I made really bad yarn! It’s only about a foot and a half, two feet. I know, waisting wool. LOL I think I’m going to need more roving…
Keep going!! 15 minutes a day!
Alrighty now…don’t make me post the pic of my first yarn! Your’s looks awesome!! Much better than my spindling experience. Keep at it. You’ll be doing great yarn in no time. :happydance:
Thank you. My biggest problem seems to be overtwisting, but I truly expected that. I figure practice is all it will take.
IMHO, over twist is better than under twist. If you over twist you can loosen it up by spinning the opposite direction. Plus, the yarn is still knitable. If you under twist then all it’s good for is needle felting. The yarn singles fall apart. And even the really good spinners still over twist the yarn. Plying and setting it will help this.
When you learn to draft thinner it may work itself out. Thinner singles need more twist.
Forgive me if I babble on. I didn’t have anyone to help me spin. I had to figure it out solo. So the silly little things give me the most probs. Just keep practicing. It will take a while to be really good, but it is sooo worth it. And the yarn lumps and all will look better and better.
BTW, what kind of wool was in your starter pack?
Babble away! It only helps me in the long run. None of ya’ll told me that it would be this addictive, though!
It doesn’t say what kind of wool. All it says is roving. I went to the website and it just says roving, too. I guess I was just so excited, I didn’t think about it! I know there are some things I should avoid for now, right?
Nope nothing you should avoid. Try everything. Just some fibers are easier to spin than others. If you liked spinning the wool, then you could remember what kind it was. Order more later.
Get a little bit of everythign when you feel ready. Just to play with and it is soooo much fun.
Merino wool wasn’t easy for me to spin. I’m just now getting it after ordering 2lbs!! I thought it would be easy, thought wrong.
Corriedale is my favorite next to merino. It’s much easier to spin. Very soft.
Don’t get frustrated if you find something you can’t spin. Try it. Put it away and come back to it. Put it away again.
Don’t buy a lot unless you like how you spun it.
Wools are great. Cheap and if you hate your singles then knit them and felt it!
Spinning color is fun. I never know what I’ll get.
Try sampler packs. Woodland Works has a few.
All wools are not equal. They are very different from one another.
Merino is fine and short, very soft. Corriedale has a longer staple very soft, begs to be spun. Targhee is sproingy. Lots of krimp. Took some getting used to for me.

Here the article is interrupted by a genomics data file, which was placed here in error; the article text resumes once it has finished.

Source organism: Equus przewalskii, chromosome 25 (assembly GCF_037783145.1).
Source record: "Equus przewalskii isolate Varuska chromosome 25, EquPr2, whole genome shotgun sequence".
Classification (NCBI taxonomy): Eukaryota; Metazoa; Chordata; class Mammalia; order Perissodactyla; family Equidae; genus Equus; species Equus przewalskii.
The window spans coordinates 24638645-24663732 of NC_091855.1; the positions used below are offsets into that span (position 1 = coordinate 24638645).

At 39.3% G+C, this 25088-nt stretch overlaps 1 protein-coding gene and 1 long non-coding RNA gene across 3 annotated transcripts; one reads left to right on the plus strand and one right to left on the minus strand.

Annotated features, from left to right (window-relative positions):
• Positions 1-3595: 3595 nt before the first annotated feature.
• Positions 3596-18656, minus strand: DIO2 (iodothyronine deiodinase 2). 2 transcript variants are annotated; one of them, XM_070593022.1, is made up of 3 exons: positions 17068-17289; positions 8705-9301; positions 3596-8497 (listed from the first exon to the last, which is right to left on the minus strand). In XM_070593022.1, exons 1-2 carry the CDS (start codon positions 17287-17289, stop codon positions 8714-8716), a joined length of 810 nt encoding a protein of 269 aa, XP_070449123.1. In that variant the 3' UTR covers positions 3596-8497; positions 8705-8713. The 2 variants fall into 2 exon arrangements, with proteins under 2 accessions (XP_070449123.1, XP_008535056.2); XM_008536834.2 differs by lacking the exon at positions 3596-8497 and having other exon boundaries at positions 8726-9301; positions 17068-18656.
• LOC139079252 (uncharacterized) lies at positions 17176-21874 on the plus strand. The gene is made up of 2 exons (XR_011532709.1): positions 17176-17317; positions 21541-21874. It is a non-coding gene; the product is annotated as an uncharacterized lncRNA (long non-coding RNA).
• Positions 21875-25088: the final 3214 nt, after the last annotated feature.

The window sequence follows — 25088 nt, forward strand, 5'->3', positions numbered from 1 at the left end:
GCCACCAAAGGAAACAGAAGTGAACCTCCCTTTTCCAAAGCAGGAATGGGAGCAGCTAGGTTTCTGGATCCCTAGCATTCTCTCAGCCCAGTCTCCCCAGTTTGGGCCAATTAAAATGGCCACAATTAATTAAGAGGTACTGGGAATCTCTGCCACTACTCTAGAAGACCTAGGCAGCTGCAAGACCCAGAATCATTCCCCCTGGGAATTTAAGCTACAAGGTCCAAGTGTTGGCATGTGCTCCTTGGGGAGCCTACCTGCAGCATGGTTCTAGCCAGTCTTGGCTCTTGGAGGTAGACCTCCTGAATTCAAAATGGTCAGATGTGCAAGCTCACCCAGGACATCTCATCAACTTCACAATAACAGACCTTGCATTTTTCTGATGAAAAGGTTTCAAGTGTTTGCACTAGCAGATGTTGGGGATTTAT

Find other spinners in person. You learn a lot just by watching.
Handspun does very well in hats, scarves, and bags.
Don’t get frustrated. Don’t give up. Have fun.
Post lots of pics Love seeing them!
My unsolicited, but overabundant two cents worth.
LOL! I guess what I meant by avoiding was that there are some fibers that are more difficult for a newbie. To keep from throwing it at somebody, get some practice first. Almost everybody that sells fibers has a sample pack. You HAVE to love that! I think I might need to get a whole other house, just to support my knitting and spinning habit! My oldest just rolls her eyes. (Of course her friends think it’s way cool, and stop to ask questions)
A lot of people say that merino is too tricky for beginners, but then again others say go ahead and try it, you might have a knack for it. :shrug: I didn’t have any trouble with a merino/mohair blend, and about 6 weeks in I tried 100% merino and didn’t find it too challenging. With any new fiber you just have to find your groove, IMHO.
My “a-ha!!” moment came while spinning silk hankies. A little hard on the hands, but they practically spin themselves.
I have silk hankies begging me to spin them. I need to get lemon juice first and am waiting on my lace flyer to arrive (tomorrow hopefully)!! I’ll say that merino blends are easy for me. Just not the 100% merino. It has taken several tries to get it down.
So, that is why sampler packs are great. They’re fun, and you learn what works for you!
I’ve decided to not worry about what may or may not be hard. I’m so new that I don’t think I’d know the difference. I’ll go with my knitting attitude of I’ll never learn it if I don’t try it!
May I ask what you need lemon juice for?
oops…a spinner’s secret. If you pour lemon juice over your hands the silk threads from the hankies won’t snag on your skin.
Silk sticks to everything. Don’t ask me why it works, it just does.
Ah, good to know!
Ick lemon juice eats my hands up, guess that’s out for me!
Well I think if you exfoliate your hands and mosturize them that works too. My theory is that lemon juice is acidic and works like an exfoliator. :shrug: Who knows.
hankies, spun and navajo plied…
And it’s the sooooftest yarn…